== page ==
Q: kentlyon asked: “What Do you Mean by Supernatural?”
A: My notion of “natural” comes from what I know of science. Since science progresses, that is a moving target, but I think the idea of regular laws will continue to be central to science. A claimed phenomenon is being treated as “supernatural” if there is no serious attempt to subject it to scientific investigation in order to establish its existence and explain it by the principles of regular science. On the other hand, if something exotic—say a claim of mind reading—is subjected to scientific investigation, it will either be (a) drawn within the orbit of science and what we count as “natural,” (b) shown to be a hoax, or (c) investigated by “science” done so badly that we can justifiably call it pseudo-science.
- Very often, how statistical issues are handled makes the difference between good science and bad science. For example, people often point to selected anecdotes as persuasive evidence even in situations where large-sample, even-handed evidence is, in principle, available.
- If someone makes a claim that would require new physics, the one making the claim should be making an attempt to convince the physicists. More generally, the immediate objections of the relevant experts should be registered alongside whatever claim is made.
- In cases where a scientific discipline itself is off target, it may be necessary to find a jury for a claim made up of people capable of understanding a scientific discipline who are enough on the outside that they can have some impartiality. Typically, it will be best to choose such a jury for judging an entire discipline as a panel of academics in other disciplines.
- Though particular scientific disciplines may be badly off target, I disagree with any claim that science and academic inquiry as a whole are off target.
- Scientific disciplines such as economics often have only weak evidence one way or another on questions people care a great deal about. In that case, it is important to distinguish between scientific statements that are backed by a large, informative body of evidence, and scientific statements that are simply the best one can make of grossly inadequate evidence. In this, I want to emphasize that evidence is often grossly inadequate even after valiant efforts to gather as much evidence as possible. Scientists in disciplines that often have grossly inadequate evidence sometimes forget to remind each other just how uncertain the answers to the questions they are debating really are, given the inadequacy of evidence.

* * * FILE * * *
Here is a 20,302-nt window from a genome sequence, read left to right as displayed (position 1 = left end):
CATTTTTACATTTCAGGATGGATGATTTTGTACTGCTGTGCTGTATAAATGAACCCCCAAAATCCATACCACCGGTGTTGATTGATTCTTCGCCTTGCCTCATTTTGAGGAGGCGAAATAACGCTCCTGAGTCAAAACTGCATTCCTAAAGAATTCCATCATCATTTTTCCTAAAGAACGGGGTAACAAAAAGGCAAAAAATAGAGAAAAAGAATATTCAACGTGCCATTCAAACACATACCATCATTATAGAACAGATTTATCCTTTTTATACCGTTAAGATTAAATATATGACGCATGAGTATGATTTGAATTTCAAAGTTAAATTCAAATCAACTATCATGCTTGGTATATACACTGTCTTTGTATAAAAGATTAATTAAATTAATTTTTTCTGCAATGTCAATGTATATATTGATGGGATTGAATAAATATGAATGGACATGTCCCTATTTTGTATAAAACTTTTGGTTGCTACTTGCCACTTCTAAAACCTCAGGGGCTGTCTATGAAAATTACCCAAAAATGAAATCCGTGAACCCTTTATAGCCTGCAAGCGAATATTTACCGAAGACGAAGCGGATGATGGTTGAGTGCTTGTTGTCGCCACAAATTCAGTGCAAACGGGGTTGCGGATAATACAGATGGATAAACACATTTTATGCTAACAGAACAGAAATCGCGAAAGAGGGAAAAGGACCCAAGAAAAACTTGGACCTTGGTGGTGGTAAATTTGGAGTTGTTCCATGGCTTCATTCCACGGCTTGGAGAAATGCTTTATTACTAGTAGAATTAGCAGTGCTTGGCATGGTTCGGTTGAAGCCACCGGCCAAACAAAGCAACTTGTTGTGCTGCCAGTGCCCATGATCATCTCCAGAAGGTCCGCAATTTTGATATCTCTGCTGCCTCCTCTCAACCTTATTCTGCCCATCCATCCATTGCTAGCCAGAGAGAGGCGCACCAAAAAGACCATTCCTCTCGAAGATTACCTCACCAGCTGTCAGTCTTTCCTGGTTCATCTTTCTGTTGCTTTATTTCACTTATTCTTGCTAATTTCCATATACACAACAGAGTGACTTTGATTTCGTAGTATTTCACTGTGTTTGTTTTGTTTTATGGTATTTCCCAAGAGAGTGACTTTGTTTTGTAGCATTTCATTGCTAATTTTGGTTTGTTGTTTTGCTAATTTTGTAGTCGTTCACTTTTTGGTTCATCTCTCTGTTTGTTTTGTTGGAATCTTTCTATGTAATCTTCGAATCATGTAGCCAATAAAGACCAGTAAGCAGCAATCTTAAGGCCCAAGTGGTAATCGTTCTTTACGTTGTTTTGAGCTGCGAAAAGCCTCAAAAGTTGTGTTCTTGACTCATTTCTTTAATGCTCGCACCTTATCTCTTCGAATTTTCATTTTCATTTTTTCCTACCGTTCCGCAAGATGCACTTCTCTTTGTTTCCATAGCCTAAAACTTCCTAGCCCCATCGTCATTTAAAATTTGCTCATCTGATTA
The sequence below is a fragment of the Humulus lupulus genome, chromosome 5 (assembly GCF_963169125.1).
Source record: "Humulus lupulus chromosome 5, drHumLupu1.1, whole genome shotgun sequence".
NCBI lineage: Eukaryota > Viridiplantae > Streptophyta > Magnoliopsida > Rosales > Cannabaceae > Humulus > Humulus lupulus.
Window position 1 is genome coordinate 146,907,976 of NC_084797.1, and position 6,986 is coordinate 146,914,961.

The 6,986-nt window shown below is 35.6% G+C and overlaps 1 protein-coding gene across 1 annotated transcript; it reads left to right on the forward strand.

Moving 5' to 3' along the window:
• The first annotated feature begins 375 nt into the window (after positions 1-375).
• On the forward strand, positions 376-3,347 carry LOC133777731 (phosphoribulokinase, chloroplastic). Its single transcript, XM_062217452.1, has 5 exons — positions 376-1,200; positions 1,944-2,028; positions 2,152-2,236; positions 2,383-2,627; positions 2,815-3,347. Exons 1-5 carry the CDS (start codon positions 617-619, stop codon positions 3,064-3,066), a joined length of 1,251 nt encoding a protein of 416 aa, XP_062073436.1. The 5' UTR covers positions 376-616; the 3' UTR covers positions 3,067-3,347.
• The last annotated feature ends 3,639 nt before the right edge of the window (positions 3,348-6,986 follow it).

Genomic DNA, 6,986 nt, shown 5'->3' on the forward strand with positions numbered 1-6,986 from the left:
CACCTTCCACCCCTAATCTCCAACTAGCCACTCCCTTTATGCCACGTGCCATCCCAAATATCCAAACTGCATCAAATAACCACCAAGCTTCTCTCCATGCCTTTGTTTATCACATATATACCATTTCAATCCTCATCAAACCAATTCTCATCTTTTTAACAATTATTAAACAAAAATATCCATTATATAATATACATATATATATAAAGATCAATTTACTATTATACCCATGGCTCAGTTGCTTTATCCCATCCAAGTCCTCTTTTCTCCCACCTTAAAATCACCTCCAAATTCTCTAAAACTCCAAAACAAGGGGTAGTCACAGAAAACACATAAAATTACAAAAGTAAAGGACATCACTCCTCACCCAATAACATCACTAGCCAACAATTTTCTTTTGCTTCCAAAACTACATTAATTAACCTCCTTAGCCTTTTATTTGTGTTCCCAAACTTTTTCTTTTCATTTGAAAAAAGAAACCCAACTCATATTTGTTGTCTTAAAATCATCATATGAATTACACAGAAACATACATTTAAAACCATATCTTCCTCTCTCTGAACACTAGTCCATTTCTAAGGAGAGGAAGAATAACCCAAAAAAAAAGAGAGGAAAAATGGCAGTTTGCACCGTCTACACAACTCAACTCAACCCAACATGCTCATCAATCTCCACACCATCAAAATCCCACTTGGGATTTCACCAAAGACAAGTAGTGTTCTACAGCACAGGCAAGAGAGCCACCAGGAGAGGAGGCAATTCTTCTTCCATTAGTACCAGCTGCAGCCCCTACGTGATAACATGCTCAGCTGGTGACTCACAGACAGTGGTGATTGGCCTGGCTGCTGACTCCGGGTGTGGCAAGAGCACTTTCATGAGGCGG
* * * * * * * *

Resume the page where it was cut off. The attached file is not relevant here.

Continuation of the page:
- One should be especially slow to accept a claim that requires violating a principle of a scientific discipline such as physics where most statements are backed by a large amount of evidence.
- To the extent that there is no conceivable way to test a statement, then it is neither natural nor supernatural. (Indeed, it may not be a “phenomenon.”) Following Wittgenstein, let’s call such a statement “metaphysical.” Metaphysical statements can be important as framing, but they should not be confused with claims of the supernatural. Often, a way to quickly tell the difference between a supernatural claim and a metaphysical claim is that a supernatural claim usually has a hint of something that (if true) would seem like genuine magic (at least outside of religious contexts that desensitize people to the magical element), while a metaphysical claim points to at best metaphorical magic—which isn’t really magic at all.
- Just because a claim is extraordinary doesn’t make it a supernatural claim. For example, take the claim that Earth might be observed by intelligent aliens from listening posts inside our own Solar System, and that these aliens make intentional efforts to hide their presence. If the claim is that these aliens came to our Solar System in at only a small fraction of the speed of light, this does not violate any laws of physics. There is no particular implausibility to the idea that intelligent aliens would be interested in studying us scientifically. (Presumably, some species of intelligent aliens would be interested in such a scientific investigation, even if others wouldn’t.) And there is no implausibility to the idea that they might want scientific data about our behavior that was not contaminated by awareness of their existence.
- To give another example, there are conspiracy theories that are very implausible, but do not violate the laws of physics. I would be inclined to call these claims natural. That tells me that in my distinction between “natural” and “supernatural,” I am privileging my understanding of the laws of physics over my understanding of social science. This is in line with the phrase “the natural sciences.” It is my impression that pretty much all the principles of the natural sciences can be derived from the principles of physics and basic logic. (Leaving aside any broader claims of evolution, the narrow version of the principle of natural selection is just a matter of the logic of selection—it is like counting.)
Update. This afternoon, Noah Smith tweeted links to two articles that are wonderful on exactly the issue here:
- Adam Gopnik’s "A Point of View: Science, Magic, and Madness"
- Jeanne Garbarino’s "5 Steps to Separate Science from Hype, No Ph.D. Required"